Short, sudden strikes began in late 2012 against fast-food employers, but they have since grown to include a spectrum of low-wage workers joining together in job actions. Walmart workers, longshoremen and Teamsters held picket lines for striking port drivers recently, and a McDonald's worker and UFCW member recently joined Teamsters and Taylor Farms workers in California's state capital to push for a bill protecting temporary workers.
Decades of union-busting in this country lowered wages to the point where half the workers in America earn wages at or near the poverty level. Now tens of thousands of workers at a time are taking to the street to demand a fair day's wage for a day's work.
The movement is spreading across the world as fast food workers plan to protest tomorrow from Karachi to Casablanca. A flash mob is planned for the Philippines, a strike for Italy. And it goes beyond fast food workers overseas: Even today, British bus drivers are joining U.S. Teamsters who work for National Express at the company's annual meeting to demand better treatment for its workers in America.
Digital Journal covered the announcement of tomorrow's strike:
This latest showdown between the embattled fast food workers labor movement and the fast food industry is an escalation of a movement that started after the Great Recession of 2007-2009. The prevalence of low-paying jobs in the fast food industry became the main factor in the dissension shown by employees in many companies, especially those with international connections.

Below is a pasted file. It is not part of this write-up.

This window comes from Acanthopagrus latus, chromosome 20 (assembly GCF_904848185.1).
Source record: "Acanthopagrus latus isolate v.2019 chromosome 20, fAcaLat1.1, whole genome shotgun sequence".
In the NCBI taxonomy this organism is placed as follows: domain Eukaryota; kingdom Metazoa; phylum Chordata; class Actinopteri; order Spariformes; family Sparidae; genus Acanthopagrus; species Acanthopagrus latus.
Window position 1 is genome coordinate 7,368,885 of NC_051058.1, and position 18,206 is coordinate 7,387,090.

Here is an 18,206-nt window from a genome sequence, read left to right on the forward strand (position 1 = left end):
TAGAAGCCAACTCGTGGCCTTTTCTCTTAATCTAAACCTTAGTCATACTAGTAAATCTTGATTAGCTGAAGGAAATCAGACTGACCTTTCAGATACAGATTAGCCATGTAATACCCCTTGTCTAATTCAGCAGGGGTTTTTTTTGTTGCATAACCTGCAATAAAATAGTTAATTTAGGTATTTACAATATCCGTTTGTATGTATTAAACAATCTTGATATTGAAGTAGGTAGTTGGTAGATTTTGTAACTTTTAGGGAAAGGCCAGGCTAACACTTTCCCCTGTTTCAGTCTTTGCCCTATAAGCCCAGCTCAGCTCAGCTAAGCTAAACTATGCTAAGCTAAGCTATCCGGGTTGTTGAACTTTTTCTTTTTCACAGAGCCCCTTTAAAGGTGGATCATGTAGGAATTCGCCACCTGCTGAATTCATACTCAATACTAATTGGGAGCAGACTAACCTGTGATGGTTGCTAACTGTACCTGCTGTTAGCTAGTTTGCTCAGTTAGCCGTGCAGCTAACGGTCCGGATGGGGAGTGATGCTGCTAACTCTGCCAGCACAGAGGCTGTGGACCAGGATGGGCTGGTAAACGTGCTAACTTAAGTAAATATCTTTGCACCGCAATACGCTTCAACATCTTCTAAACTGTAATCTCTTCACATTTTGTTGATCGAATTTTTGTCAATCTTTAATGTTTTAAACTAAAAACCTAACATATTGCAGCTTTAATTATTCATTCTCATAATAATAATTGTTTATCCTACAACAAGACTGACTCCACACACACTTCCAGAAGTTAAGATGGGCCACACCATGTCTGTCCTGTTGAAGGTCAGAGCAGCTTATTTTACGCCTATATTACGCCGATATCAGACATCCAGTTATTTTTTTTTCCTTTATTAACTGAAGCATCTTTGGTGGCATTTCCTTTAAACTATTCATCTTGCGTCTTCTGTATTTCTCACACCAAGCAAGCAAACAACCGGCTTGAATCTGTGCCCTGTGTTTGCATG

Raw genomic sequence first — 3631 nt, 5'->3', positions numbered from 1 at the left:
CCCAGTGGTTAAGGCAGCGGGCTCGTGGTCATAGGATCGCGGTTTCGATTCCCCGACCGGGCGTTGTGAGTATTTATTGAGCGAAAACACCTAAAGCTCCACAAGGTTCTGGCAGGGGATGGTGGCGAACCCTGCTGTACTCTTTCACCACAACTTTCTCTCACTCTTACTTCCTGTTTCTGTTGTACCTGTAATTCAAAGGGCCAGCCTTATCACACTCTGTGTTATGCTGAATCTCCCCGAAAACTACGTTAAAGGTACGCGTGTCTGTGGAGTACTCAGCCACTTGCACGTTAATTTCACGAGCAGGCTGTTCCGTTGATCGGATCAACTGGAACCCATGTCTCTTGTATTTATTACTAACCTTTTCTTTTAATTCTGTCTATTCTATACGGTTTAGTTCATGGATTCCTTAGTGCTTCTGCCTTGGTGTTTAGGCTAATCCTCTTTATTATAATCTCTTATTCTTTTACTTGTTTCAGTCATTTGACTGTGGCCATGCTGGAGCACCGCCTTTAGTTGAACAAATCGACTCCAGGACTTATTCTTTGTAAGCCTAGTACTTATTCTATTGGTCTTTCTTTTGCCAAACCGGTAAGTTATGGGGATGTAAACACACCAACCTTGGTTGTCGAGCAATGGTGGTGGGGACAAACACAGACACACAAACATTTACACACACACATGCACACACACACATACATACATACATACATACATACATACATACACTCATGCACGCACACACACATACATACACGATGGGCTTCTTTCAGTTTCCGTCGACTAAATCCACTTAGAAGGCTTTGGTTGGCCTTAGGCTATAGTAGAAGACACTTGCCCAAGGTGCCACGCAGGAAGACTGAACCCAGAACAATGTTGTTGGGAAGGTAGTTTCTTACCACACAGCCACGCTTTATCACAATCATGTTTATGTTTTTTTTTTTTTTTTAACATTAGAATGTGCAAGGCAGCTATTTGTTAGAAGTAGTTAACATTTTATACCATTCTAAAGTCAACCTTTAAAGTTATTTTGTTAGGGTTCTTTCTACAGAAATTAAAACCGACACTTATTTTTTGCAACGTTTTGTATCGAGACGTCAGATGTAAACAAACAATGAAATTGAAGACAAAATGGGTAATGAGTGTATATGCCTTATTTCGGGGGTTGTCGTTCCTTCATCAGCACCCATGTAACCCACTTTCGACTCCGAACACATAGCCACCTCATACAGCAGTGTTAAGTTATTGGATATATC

At a press conference in New York last week, the actions of the movement were made known after a gathering of union leaders and fast food workers from dozens of countries, called by the global union federation IUF (International Union of Food, Agricultural, Hotel, Restaurant, Catering, Tobacco and Allied Workers’ Associations) met to discuss the May 15 protest.Though they dismiss the walkouts publicly, fast food employers are very, very concerned about the unrest among their workers. According to leaked documents, Josh Eidelson at Salon reports,
...(National Restaurant Association) President and CEO,Dawn Sweeney pledging “active engagement in responding to reputational attacks on our industry and the organized wage protests that have gained such traction in the last few months.”Eidelson told Bill Moyers the fast food industry views the strikes as an unprecedented challenge:
These documents certainly have a different tone than the positions the industry has taken in public, where they have not only dismissed the merits of demands that include paying people $15 per hour and allowing workers to organize without intimidation, but they have also dismissed the relevance and the significance of these protests.
In private — in messaging to their members — we see them talking about the protests’ growing traction, we see them talking about the campaign becoming more coordinated, and we see them talking about how they’re going to push back. So it becomes very clear that the industry is aware that this is an unprecedented challenge.Let's hope.